People say retention isn’t about money. But if it’s not about money, what’s it about?
A few years ago, I had a pretty sweet gig as the HR leader at an automotive component manufacturing company. I’d joined the company for the purpose of starting up a new facility. As a result, I had been involved in hiring all of the employees, creating internationally-recognized continuous programs, and developing a culture that was well-known in our industry for employee involvement levels that produced world-class, quality results.
I loved my job. And I loved having a voice in practically every decision made in creating a high-performing organization. I was there when the first brick was laid, and I had even chosen the carpet colors, the curtains, and the office furniture. I was living every HR pro’s dream of having the infamous seat at the table and was treated by my boss and peers like a valued member of the executive team.
Then, one day, our company – which had been a 50/50 joint venture between two international corporations – was purchased in full by one of the partners. It was a great move for our business, and the shift in ownership resulted in very little disruption to our business operations or any noticeable effects on our employees…
Except for the other members of our executive team — and me.
Immediately after the purchase, several senior VPs from the parent company were assigned to our facility. Our existing leadership team still existed, but now there was a “super senior” executive layer that met without us each week and made decisions for the organization. I still loved my job, but I hated not being involved in strategic planning or decision-making.
Despite the changes and my frustrations, I didn’t consider leaving the company. The work was interesting. I was paid well. My benefits were great. My boss was great. Our culture was still great.
Then one day I got a call from an executive recruiter, which was not uncommon. The recruiter asked a simple, but profound question:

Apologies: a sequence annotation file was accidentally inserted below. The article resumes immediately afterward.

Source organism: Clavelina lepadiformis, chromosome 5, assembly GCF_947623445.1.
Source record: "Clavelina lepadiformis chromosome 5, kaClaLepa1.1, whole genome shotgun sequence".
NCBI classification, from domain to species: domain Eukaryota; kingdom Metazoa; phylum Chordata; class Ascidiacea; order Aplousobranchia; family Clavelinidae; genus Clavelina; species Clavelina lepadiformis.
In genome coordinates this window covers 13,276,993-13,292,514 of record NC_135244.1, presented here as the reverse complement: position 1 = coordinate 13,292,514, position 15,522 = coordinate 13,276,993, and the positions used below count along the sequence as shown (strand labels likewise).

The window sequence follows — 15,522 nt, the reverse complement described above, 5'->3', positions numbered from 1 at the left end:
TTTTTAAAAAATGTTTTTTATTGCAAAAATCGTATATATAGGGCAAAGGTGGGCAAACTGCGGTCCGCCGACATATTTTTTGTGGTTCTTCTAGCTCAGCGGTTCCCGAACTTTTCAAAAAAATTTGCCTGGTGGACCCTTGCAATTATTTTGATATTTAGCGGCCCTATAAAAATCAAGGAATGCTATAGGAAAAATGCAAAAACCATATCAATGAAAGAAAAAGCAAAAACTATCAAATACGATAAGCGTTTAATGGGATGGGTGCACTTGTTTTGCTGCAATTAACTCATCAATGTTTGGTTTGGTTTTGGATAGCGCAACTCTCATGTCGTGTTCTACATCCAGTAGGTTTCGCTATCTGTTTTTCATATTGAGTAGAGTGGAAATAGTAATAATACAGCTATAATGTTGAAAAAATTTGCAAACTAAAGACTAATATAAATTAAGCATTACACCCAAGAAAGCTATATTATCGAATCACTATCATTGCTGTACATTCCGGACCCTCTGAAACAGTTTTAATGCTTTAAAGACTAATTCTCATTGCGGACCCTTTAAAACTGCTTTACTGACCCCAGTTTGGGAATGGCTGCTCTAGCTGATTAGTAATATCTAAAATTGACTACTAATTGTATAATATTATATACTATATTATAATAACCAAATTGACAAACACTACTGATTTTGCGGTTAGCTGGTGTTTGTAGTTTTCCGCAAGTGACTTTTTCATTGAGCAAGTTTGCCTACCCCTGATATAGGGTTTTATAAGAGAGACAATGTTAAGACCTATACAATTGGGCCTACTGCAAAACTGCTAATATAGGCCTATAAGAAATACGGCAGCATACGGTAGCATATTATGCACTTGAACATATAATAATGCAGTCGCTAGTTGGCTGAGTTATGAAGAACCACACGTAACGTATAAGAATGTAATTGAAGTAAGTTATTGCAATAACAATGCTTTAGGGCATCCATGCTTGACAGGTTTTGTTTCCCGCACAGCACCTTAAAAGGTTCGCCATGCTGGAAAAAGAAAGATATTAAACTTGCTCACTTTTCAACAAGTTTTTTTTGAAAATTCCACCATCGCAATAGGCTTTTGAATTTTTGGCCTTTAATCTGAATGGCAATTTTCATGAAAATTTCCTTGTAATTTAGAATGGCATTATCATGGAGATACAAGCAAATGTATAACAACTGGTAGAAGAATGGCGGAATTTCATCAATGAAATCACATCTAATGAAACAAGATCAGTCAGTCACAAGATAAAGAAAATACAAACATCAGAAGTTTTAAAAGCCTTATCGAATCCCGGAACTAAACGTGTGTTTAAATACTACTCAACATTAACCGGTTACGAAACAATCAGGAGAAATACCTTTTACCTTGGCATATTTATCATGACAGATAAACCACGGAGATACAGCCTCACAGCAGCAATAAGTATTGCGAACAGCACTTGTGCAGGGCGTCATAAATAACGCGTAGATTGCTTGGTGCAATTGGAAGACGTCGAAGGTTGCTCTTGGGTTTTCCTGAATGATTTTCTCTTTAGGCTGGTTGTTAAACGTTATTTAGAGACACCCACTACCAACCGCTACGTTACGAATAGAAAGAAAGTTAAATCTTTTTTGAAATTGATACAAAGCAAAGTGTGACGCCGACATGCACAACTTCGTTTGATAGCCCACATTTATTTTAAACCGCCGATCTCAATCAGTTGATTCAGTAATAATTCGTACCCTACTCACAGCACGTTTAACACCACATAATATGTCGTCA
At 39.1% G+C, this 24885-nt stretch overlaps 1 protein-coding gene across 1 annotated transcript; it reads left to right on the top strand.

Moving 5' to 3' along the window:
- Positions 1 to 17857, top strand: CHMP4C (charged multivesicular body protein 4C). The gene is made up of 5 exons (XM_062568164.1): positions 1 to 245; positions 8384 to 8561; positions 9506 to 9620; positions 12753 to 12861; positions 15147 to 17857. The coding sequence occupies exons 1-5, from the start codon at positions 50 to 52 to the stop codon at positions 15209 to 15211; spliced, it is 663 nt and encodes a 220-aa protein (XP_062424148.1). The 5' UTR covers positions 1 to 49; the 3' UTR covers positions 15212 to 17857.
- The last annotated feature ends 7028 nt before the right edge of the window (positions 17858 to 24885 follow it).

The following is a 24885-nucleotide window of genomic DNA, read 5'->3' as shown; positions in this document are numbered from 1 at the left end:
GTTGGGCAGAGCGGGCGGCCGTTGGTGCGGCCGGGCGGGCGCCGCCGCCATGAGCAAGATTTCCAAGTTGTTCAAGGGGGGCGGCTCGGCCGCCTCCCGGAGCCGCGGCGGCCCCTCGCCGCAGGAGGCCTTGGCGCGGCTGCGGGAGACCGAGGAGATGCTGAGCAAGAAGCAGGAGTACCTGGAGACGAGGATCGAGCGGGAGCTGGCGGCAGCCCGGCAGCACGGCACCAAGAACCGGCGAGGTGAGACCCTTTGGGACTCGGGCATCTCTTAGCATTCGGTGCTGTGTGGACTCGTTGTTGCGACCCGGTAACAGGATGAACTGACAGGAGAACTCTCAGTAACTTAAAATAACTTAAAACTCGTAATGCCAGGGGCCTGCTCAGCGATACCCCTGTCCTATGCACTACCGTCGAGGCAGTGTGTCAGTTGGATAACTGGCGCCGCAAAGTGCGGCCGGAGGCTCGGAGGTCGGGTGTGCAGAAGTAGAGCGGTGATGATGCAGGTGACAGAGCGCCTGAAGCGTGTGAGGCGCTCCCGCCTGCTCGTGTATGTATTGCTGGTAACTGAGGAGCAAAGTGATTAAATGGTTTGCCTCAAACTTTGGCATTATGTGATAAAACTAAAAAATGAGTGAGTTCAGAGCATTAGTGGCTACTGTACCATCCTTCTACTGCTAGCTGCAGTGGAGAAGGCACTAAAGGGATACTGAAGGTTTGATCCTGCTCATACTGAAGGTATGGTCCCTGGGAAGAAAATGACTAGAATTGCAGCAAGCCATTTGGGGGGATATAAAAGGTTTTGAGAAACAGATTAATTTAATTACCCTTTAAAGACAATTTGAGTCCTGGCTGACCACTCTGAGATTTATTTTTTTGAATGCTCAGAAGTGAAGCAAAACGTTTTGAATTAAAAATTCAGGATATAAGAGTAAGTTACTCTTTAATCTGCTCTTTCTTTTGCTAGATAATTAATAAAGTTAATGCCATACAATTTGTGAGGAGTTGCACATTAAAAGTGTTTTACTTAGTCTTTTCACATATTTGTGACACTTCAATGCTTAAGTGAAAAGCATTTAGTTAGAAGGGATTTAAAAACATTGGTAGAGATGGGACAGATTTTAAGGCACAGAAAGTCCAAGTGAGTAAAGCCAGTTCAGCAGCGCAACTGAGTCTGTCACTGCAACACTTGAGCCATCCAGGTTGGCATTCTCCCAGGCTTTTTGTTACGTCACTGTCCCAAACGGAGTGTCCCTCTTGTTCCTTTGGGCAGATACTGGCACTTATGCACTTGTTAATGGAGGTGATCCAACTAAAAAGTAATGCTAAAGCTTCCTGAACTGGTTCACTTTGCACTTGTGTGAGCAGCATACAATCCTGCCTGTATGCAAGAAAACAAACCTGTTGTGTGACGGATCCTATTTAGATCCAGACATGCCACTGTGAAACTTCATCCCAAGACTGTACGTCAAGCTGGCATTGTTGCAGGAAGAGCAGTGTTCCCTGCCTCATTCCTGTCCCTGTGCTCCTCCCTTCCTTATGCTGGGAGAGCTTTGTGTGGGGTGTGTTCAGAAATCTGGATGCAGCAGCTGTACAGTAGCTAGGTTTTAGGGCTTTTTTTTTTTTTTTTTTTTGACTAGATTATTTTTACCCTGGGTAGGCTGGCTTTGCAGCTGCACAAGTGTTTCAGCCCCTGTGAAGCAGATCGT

I hear that you’re very happy, but I’m curious. If I gave you a magic wand, and you could change one thing about your job, what would that be?”
My answer came quickly. I missed being in that meeting each week (sitting at the table that I had personally selected out of the office supply catalog). To me, being a part of the leadership team, and functioning as a trusted advisor to the CEO and my peers had been the most fulfilling part of my job and career. Now, that opportunity was gone, and I had no idea what the next step for me was, if any, with the company.
That recruiter was the first person to ask me what it would take to make me happy.
Too little, too late
A few months later, when I turned in my resignation after accepting an offer to be a part of an executive team tasked with a turnaround, my surprised boss asked what he could do to keep me with the company.
I took the other job because he asked that question too late.
Don’t wait to focus on what it would take to retain your key employees and top performers. Re-recruit them often and make it a priority to engage in regular conversations about what they see as the next steps in their career.
Also, ask what they would change about their job or the workplace if they didn’t have to worry about how to make it happen. Remove obstacles, create and communicate your plans, and demonstrate that you’re committed to helping them grow. If you don’t take the time to do this, they’ll likely be open to pursuing opportunities to find their bliss elsewhere.
I believe the most powerful tool you have in your retention strategy doesn’t cost a dime. It’s an imaginary magic wand. Give it to the employees you want to retain, invite them to use it, and listen to their needs — before someone else does.